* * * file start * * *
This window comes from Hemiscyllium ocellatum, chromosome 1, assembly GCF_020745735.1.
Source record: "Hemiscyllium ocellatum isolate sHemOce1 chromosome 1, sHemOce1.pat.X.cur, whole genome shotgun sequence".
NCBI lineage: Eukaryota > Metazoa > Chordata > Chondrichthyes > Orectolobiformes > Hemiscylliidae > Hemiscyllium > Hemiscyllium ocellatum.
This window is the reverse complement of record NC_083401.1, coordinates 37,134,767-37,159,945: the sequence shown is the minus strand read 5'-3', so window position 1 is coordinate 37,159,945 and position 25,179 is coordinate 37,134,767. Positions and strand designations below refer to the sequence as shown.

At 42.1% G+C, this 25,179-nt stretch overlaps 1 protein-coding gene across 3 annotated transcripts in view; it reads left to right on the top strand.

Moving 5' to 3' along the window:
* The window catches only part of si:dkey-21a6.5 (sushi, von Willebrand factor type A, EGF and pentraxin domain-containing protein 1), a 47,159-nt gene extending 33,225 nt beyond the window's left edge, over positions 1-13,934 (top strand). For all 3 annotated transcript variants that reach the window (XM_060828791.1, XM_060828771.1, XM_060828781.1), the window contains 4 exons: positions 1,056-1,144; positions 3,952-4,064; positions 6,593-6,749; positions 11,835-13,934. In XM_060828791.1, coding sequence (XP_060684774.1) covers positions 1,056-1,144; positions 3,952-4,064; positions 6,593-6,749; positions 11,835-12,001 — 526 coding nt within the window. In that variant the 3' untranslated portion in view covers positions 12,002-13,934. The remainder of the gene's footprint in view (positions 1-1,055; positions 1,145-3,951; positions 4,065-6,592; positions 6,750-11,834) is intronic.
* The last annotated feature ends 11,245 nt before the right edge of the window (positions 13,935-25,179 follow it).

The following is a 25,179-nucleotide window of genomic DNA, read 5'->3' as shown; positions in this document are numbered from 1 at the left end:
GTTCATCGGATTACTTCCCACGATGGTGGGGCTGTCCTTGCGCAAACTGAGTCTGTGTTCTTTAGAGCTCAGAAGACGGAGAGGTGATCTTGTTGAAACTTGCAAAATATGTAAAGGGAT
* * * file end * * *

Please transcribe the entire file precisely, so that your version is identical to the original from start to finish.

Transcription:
This window comes from Hemiscyllium ocellatum, chromosome 1, assembly GCF_020745735.1.
Source record: "Hemiscyllium ocellatum isolate sHemOce1 chromosome 1, sHemOce1.pat.X.cur, whole genome shotgun sequence".
NCBI lineage: Eukaryota > Metazoa > Chordata > Chondrichthyes > Orectolobiformes > Hemiscylliidae > Hemiscyllium > Hemiscyllium ocellatum.
This window is the reverse complement of record NC_083401.1, coordinates 37,134,767-37,159,945: the sequence shown is the minus strand read 5'-3', so window position 1 is coordinate 37,159,945 and position 25,179 is coordinate 37,134,767. Positions and strand designations below refer to the sequence as shown.

At 42.1% G+C, this 25,179-nt stretch overlaps 1 protein-coding gene across 3 annotated transcripts in view; it reads left to right on the top strand.

Moving 5' to 3' along the window:
* The window catches only part of si:dkey-21a6.5 (sushi, von Willebrand factor type A, EGF and pentraxin domain-containing protein 1), a 47,159-nt gene extending 33,225 nt beyond the window's left edge, over positions 1-13,934 (top strand). For all 3 annotated transcript variants that reach the window (XM_060828791.1, XM_060828771.1, XM_060828781.1), the window contains 4 exons: positions 1,056-1,144; positions 3,952-4,064; positions 6,593-6,749; positions 11,835-13,934. In XM_060828791.1, coding sequence (XP_060684774.1) covers positions 1,056-1,144; positions 3,952-4,064; positions 6,593-6,749; positions 11,835-12,001 — 526 coding nt within the window. In that variant the 3' untranslated portion in view covers positions 12,002-13,934. The remainder of the gene's footprint in view (positions 1-1,055; positions 1,145-3,951; positions 4,065-6,592; positions 6,750-11,834) is intronic.
* The last annotated feature ends 11,245 nt before the right edge of the window (positions 13,935-25,179 follow it).

The following is a 25,179-nucleotide window of genomic DNA, read 5'->3' as shown; positions in this document are numbered from 1 at the left end:
GTTCATCGGATTACTTCCCACGATGGTGGGGCTGTCCTTGCGCAAACTGAGTCTGTGTTCTTTAGAGCTCAGAAGACGGAGAGGTGATCTTGTTGAAACTTGCAAAATATGTAAAGGGAT